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Preferred Branch

Mason City (641)423-1600 Change Location

Your Preferred Branch

Mason City Change Location

2601 4th Street SW
Mason City, IA 50401

Tel. (641)423-1600

Monday-Thursday: 9:00am - 4:00pm
Friday: 9:00am - 5:00pm
Sat: 9:00am - 12:00pm
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  • Charles City Branch
    300 North Main Street
    Charles City, IA 50616

  • Clarion Branch
    315 Central Avenue East
    Clarion, IA 50525

  • Kanawha Branch
    220 North Main Street
    Kanawha, IA 50447

  • Latimer Branch
    119 North Akir Street
    Latimer, IA 50452

  • Mason City State Street Branch
    33 East State Street
    Mason City, IA 50401

  • Mason City West Branch
    2601 4th Street SW
    Mason City, IA 50401

  • Mora Branch
    730 Forest Ave East
    Mora, MN 55051

  • New Hampton Branch
    124 West Main Street
    New Hampton, IA 50659

  • Osage Branch
    501 Main Street
    Osage, IA 50461

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Home Blog Wait a Minute. Is This a SCAM?

Wait a Minute. Is This a SCAM?

Wait a Minute. Is This a SCAM?

History is jammed packed with stories of innovative ways that scammers use to trick people to give them their money.  Scams often seem distant and unlikely — until they happen to you. Don’t be fooled. Protect yourself from becoming a victim by watching out for these five signs:

  1. An Unexpected Request
    It is unusual for someone you know to make an unexpected request for money. If your friend or relative contacts you asking for money, contact them through another means before sending help. Find out if they are the true source of the request. Give them a phone call, text, or send them an email.

    If you get a phone call from an alleged government agency, HANG UP! If you are in doubt as to whether you are actually being contacted by the government, look up the contact information of the government agency online to request information.
  2. A Request for Personal Information
    When suspicious figures ask for personal information such as a Social Security Number, credit card number, or mother’s maiden name, that is a red flag! Why do they need to know this? Can you verify the source of this request? Reputable companies or organizations will respect your caution and provide verification. Merchants or government agencies DO NOT need online banking credentials to send you a refund.

    For example, if you receive an email request for your credit card number, look up the organization’s phone number through another resource, like the internet (not through the email), and ask if you can give information over the phone instead. By taking this step, you have given yourself the power to verify the identity of your contact.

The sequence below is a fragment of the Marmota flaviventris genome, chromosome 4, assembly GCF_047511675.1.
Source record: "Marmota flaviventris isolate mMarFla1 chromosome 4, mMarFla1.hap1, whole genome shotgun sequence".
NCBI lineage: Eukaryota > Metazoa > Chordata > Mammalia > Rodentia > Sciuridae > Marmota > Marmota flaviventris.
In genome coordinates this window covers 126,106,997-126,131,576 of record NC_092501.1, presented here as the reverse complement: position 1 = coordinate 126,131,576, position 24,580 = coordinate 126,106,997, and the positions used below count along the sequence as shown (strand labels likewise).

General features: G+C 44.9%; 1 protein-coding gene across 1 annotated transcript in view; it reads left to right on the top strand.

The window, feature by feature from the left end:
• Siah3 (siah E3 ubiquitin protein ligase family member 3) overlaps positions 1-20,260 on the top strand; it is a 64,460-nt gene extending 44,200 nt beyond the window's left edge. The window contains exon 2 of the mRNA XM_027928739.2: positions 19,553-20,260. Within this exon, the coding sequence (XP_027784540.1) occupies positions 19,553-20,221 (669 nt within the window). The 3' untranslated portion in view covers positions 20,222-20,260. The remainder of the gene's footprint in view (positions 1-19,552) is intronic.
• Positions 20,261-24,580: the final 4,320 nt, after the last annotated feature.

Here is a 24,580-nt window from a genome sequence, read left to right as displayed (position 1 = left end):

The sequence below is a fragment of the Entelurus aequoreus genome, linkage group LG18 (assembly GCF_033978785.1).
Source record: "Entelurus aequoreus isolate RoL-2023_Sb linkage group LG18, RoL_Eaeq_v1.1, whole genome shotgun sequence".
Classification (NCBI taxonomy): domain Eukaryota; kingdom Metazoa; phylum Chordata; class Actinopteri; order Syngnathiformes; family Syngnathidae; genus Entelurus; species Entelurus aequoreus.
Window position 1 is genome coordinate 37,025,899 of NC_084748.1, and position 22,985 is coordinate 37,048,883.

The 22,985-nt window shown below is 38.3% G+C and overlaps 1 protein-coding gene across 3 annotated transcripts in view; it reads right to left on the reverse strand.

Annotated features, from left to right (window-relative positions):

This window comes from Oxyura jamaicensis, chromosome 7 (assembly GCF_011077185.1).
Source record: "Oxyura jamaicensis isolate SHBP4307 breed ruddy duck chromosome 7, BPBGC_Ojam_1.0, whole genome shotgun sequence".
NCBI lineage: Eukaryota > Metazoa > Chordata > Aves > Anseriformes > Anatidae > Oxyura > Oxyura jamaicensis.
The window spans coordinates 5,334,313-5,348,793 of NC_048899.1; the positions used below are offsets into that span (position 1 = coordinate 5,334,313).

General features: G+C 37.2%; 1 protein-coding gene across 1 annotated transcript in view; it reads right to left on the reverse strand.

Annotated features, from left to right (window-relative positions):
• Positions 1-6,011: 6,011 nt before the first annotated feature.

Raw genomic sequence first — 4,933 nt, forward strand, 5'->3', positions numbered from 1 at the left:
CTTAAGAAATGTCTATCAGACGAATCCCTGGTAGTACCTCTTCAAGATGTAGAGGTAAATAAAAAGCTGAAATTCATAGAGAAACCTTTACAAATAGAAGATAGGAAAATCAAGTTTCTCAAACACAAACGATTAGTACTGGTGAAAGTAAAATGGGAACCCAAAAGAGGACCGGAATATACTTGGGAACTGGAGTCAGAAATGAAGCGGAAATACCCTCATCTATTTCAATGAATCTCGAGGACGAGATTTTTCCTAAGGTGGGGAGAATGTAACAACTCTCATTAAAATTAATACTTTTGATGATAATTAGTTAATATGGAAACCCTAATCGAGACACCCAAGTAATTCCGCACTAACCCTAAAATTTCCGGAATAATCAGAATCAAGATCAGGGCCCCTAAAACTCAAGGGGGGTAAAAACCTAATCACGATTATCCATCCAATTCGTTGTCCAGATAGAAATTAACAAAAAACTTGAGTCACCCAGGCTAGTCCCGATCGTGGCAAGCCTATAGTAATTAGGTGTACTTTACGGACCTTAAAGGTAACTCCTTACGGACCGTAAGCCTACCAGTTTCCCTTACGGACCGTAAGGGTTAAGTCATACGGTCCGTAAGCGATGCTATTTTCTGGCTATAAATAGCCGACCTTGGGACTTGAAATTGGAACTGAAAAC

3. A Reason for Panic: “Make a Decision Now!”
    Scammers use fear as a tactic to pressure their victims and urge them to pay immediately. They don’t want you to think things through, ask someone you trust for help, or do your research.  Never allow anyone to pressure you to make an in-the-moment financial decision. Legitimate companies will give you time to make a decision.
  4. An offer seems too good to be true
    If it seems too good to be true, it almost certainly is. Examples include money left to you from an unknown relative, being awarded a loan or grant you haven’t applied for, winning a lottery you’ve never entered, and being selected to receive a share in funds in return for using your bank account.
  5. Demanding an Untraceable Payment Method
    It’s a scam if you are told that you must pay advance fees or taxes in order to receive a refund or any other sort of money that is entitled to you. Imposters will sometimes ask you to wire money to them but, increasingly, they tell you to go put money on a gift card.

    For example, the caller tells you to buy a popular gift card (such as Google Play or Amazon) and wants you to be secretive about it. (THIS IS A MAJOR RED FLAG!) The caller will tell you to get the card at a particular retail or grocery store near you. The caller will even stay on the line while you drive to the bank or store to get the "fast" cash. Once you buy the card, the caller then will demand the gift card number and PIN on the back of the card. Those numbers let them immediately get the money you loaded onto the card. And once they’ve done that, the scammers and your money are gone, usually without a trace.

By paying attention to these warning signs, you can avoid scams and keep your money secure. Do you have a scam story that you’d like to share so we can warn others? If so, please contact us.


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